Please don’t tell me, “yeah, but this is different.” No, it’s not. Every generation has had to face the things they’ve had to face. Yes, technology has changed. Globalization and telecommunications and even ordinance has changed. Sure has. Yup. And? So what? Nobody is saying “let’s let everybody who wants have a bazooka,” except the NRA, which is an entirely different argument that we should probably frickin’ tackle, but this isn’t about bad people doing bad things. It’s about saying an entire sector of humankind is predisposed to doing bad things, despite the facts saying otherwise. (No matter what nonsense un-facty-non-facts certain pundits want you to gobble up because people seem chronically incapable of independently fact-checking the things they read. I mean, seriously, at least Google this stuff…)
Are there practical concerns? Sure. Am I saying “no order at the border?” No, I’m not. We have refugee, asylum, immigration, and naturalization processes, but those processes do not and should not include police state action to cleanse the incoming of undesirable-ness amid the bigoted fad of the month.
Reasonable security is reasonable to reasonable people.
But it says “give me your huddled masses yearning to breathe free” on the Colossus. It does’t say “the way is shut.”
I hate to rant, but… oh, who am I kidding. No, I don’t.
Racism is racism, ethnocentrism is ethnocentrism, and I’m getting pretty darned tired of some of these fizzled-out non-starters in the news and on social media.
I’m gearing up for the Virginia Society for Technology in Education Conference again this year, held this time around at The Hotel Roanoke in Roanoke, Virginia.
I’m especially delighted to be participating in a joint book signing with fellow educational revolutionary (and all ’round stellar dude) Dr. Rob Furman, whose new book is Technology, Reading & Digital Literacy: Strategies to Engage the Reluctant Reader, winner of the 2015 PASCD Outstanding Research and Publication Award. As you might know by now – teehee – my book, Insurrection: A Teacher Revolution in Defense of Children, is available now from Information Age Publishing.
Rob and I will have copies of our book and will be available to sign them and discuss our work on Sunday, December 6, at 3:15 PM, following our 2:00 session entitled “Relevance in the Revolutionized School: What Really Matters?” (If you missed our first episode on this subject, click here to check it out on YouTube.)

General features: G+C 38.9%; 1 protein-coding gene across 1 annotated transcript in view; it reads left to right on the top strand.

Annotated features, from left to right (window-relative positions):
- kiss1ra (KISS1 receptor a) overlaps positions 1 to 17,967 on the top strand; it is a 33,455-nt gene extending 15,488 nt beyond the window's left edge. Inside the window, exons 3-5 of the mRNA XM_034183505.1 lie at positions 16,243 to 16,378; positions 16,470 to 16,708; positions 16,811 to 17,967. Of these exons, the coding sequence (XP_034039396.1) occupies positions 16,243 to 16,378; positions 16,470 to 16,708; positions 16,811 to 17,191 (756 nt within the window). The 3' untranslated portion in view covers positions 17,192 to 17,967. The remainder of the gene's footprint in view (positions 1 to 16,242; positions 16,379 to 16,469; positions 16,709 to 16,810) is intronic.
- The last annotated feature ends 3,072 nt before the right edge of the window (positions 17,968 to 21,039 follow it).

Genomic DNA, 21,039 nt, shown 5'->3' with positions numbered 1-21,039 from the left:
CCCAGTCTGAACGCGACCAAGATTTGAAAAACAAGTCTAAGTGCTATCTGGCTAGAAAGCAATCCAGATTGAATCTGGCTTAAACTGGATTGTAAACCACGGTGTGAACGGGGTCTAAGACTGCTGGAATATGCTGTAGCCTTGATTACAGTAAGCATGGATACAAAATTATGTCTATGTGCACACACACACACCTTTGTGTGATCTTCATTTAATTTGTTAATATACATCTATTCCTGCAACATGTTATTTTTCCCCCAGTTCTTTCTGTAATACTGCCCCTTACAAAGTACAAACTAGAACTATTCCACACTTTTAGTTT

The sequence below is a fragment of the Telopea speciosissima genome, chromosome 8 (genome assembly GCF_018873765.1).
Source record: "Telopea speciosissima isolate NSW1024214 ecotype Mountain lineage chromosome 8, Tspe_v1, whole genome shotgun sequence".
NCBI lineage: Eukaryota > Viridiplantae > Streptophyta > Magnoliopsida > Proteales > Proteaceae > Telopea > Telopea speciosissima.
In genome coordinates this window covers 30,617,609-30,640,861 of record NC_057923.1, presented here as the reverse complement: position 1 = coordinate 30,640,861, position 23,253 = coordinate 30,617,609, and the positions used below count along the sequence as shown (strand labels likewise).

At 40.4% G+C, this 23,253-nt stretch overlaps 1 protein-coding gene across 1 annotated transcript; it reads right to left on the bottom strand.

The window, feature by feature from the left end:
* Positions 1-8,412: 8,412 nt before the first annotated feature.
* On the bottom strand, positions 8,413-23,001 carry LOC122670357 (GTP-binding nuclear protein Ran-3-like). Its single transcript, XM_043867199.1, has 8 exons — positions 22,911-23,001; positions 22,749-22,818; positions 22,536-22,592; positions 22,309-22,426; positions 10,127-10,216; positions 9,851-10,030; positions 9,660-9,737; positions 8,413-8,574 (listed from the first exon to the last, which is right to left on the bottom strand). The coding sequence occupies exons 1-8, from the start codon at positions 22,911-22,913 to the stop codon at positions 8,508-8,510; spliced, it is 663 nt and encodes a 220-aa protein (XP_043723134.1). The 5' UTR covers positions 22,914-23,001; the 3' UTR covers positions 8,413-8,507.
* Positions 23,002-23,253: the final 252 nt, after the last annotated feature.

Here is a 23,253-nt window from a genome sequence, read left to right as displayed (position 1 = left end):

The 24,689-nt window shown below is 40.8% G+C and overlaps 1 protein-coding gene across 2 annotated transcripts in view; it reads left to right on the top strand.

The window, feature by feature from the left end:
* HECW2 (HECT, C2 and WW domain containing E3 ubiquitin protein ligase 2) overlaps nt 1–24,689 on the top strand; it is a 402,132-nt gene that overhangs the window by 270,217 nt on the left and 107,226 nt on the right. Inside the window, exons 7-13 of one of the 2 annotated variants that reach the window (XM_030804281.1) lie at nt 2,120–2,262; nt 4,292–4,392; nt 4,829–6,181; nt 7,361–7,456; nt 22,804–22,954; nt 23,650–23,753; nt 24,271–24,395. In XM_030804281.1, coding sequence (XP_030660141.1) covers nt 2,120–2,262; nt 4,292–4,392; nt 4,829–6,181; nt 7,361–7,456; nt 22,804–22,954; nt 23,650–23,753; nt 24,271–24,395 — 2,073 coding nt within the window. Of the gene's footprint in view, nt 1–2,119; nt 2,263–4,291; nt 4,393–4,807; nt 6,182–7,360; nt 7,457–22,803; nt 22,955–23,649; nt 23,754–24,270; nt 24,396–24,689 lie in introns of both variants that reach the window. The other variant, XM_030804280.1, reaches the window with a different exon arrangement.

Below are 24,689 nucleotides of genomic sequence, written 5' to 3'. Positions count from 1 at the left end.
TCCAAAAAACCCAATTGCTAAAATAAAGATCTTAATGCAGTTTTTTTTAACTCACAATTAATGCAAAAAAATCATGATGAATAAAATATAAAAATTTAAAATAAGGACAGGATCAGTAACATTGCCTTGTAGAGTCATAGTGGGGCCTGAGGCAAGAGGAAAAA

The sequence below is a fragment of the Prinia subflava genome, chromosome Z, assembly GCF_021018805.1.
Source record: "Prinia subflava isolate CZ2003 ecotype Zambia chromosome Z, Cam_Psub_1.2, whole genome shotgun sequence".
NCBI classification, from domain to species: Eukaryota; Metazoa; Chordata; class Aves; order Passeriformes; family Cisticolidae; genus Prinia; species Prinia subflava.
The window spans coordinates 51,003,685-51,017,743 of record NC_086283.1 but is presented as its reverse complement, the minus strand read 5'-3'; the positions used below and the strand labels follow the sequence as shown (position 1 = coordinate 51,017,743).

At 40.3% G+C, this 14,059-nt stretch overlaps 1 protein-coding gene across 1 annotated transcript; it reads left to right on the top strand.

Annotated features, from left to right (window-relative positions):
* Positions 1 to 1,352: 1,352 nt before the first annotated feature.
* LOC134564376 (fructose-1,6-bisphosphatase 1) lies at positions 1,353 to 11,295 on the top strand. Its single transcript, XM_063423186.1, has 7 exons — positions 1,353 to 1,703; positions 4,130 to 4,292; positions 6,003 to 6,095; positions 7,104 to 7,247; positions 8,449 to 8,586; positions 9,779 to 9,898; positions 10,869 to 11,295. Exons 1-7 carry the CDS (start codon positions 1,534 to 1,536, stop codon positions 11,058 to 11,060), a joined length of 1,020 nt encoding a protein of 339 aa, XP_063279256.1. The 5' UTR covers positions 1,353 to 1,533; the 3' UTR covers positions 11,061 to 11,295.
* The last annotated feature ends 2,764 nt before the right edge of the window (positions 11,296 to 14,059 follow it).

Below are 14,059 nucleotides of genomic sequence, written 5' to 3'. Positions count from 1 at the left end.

This year, I’m not presenting nearly as much as I have in years past. (Last year in Virginia Beach I presented, spoke, or facilitated TWELVE TIMES in three days. Are you kidding me? I need a break!)
Here are my events if you want to catch up with me. Each event links to the corresponding Sched entry, so you can add it to your Sched!
It looks like I OWN the Wilson suite on Tuesday, LOL…
I’m hoping – fingers crossed! – that my colleague Dawn Moulen and I will have tied a bow on and pushed play on our first book together, and my second education book, “Paperless Research Writing: Effective Digital Scaffolding of Academic Writing using the Moulen-Reeves Model,” which we anticipate will be available by the time VSTE rolls around!
Shaping up to be an exciting few days in Roanoke. I look forward to seeing you all there!
Ideology and institutionalism are the common denominators that unify the suffering, tragedy, and violence that has been imposed upon free-thinking and free-living people throughout the world for as long as any of us can remember. The more adherent a person is to the ideas that they are commanded or coerced to adhere to, the less human that person becomes, and the easier mass violence is to perpetrate.
The surest anti-terrorism agents you have are a liberated, open, accepting, free-thinking mind and a connected, humane, empathetic heart.
Episode 7 tackles (no pun intended) the physical assault of a student in South Carolina after she refused to volunteer her cell phone and stand up. The brutalization of children at the hands of adults for noncompliance is nearing epidemic proportions.